Smoking Slows Ortho Healing: August 14, 2013

We all know smoking is hazardous to your health- being a key player in a large number of cancers along with heart disease. Now you can add something new to the list: there is evidence that smoking is bad for your bones.

“Smoking is a big factor as far as healing and infections. It’s a significant difference- where it may take 20 weeks to heal a long bone, which would be a femur or tibia, and may extend that healing time up six to eight weeks,” says Dr. Ed Humbert, orthopedic surgeon on Lee Memorial Health System’s medical staff.

One theory is that smoking deprives the tissues of oxygen, which affects the blood supply- so that wounds and bones are less able to recuperate. The American Academy of Orthopaedic Surgeons recently reviewed data between smokers and non-smokers and found higher complication rates in those who light up.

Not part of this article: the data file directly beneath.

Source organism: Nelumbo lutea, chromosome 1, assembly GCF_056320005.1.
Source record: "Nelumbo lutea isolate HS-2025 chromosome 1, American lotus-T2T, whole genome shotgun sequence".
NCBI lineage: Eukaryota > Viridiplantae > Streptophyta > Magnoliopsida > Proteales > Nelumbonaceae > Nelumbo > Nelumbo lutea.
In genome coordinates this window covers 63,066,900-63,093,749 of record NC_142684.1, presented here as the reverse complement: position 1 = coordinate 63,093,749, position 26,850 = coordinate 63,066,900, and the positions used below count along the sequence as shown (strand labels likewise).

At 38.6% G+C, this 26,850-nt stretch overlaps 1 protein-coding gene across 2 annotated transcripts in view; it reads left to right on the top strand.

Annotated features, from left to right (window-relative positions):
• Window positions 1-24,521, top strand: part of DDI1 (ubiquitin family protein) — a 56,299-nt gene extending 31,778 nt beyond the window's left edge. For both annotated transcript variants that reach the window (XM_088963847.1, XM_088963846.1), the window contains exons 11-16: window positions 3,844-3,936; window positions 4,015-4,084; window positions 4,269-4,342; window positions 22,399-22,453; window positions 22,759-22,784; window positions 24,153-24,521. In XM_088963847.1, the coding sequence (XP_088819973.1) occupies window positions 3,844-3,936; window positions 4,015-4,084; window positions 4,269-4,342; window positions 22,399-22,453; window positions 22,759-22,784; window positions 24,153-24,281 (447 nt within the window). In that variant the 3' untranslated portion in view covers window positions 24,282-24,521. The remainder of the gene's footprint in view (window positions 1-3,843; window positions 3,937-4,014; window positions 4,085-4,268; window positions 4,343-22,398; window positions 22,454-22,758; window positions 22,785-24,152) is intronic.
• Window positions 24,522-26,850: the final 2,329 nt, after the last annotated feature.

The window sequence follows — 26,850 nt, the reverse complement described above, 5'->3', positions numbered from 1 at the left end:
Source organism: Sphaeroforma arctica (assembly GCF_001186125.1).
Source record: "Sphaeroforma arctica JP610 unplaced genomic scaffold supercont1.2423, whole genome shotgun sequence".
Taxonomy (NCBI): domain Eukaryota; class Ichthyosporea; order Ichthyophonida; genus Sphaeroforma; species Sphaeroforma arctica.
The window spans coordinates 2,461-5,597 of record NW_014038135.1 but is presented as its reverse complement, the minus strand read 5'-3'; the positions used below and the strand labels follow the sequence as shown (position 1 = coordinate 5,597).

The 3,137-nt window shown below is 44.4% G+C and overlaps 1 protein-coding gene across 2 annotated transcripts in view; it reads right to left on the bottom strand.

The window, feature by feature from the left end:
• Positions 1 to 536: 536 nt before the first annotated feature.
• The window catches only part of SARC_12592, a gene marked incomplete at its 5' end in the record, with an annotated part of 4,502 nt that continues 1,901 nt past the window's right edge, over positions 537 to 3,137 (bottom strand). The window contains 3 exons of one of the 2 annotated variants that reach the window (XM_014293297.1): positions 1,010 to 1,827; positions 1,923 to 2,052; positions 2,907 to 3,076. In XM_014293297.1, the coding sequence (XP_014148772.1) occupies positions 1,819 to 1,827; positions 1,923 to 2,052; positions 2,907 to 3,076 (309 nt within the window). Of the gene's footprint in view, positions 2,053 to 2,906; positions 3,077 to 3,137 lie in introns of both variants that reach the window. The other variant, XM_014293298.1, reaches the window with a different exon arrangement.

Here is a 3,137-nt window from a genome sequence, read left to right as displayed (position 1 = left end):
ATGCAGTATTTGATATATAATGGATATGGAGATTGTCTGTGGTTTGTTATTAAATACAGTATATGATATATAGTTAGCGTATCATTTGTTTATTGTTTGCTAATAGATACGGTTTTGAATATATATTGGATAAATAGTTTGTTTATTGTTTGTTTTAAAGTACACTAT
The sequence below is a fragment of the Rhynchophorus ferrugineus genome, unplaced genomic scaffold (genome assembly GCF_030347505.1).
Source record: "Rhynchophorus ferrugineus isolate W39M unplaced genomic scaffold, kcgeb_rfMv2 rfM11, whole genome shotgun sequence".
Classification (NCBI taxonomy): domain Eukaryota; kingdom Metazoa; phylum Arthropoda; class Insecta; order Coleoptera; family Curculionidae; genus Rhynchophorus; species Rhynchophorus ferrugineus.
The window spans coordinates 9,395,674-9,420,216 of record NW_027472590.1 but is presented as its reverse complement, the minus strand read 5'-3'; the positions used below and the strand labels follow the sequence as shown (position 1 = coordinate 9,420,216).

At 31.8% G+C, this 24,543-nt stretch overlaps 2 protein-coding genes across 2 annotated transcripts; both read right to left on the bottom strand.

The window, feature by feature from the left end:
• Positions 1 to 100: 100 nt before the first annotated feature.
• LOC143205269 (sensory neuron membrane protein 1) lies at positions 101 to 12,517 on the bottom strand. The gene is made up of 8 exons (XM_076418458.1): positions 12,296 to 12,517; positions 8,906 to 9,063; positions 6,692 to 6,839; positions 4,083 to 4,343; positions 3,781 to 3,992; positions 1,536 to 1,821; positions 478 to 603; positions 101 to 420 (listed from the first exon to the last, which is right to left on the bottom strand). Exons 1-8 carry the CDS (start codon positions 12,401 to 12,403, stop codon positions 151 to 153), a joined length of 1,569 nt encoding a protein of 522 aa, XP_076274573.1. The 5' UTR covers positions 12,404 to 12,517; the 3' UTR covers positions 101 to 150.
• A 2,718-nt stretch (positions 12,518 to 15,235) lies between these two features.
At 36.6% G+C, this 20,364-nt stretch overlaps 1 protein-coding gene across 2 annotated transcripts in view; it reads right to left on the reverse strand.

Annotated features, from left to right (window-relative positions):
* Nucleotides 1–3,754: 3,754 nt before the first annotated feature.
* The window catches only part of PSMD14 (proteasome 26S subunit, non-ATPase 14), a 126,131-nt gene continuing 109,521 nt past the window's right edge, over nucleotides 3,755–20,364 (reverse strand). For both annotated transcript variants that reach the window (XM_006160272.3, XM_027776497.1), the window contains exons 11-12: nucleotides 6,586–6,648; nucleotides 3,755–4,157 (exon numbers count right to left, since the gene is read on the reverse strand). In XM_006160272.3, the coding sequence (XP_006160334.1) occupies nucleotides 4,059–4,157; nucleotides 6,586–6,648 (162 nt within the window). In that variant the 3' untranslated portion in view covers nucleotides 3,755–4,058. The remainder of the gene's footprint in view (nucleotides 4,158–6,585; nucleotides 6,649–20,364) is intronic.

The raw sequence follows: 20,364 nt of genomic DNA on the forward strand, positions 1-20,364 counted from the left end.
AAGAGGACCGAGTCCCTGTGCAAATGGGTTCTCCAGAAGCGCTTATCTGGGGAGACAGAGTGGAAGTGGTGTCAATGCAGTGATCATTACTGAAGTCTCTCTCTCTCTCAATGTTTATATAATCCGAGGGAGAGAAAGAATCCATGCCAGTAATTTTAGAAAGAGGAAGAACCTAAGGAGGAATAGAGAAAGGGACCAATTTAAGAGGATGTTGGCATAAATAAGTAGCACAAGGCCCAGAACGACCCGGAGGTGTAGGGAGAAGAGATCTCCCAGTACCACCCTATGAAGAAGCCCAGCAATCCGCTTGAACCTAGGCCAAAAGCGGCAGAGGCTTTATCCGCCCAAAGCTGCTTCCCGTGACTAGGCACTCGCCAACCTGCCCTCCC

“No matter how bad the fracture is, if you’re not a smoker we can generally get it to heal very quickly and very well. Smokers can have the simplest of fractures and not heal,” says Dr. Humbert.

Even as being a smoker may add weeks to the healing process, kicking the habit even for a matter of weeks may offset some of the negative affects.

“If we know someone is a smoker, if they can quit even two weeks before the surgery and then not smoke for the next six weeks, that also dramatically improves your potential for healing incisions and heal the bone,” says Dr. Humbert.

Giving you one more reason to nix the nicotine fix.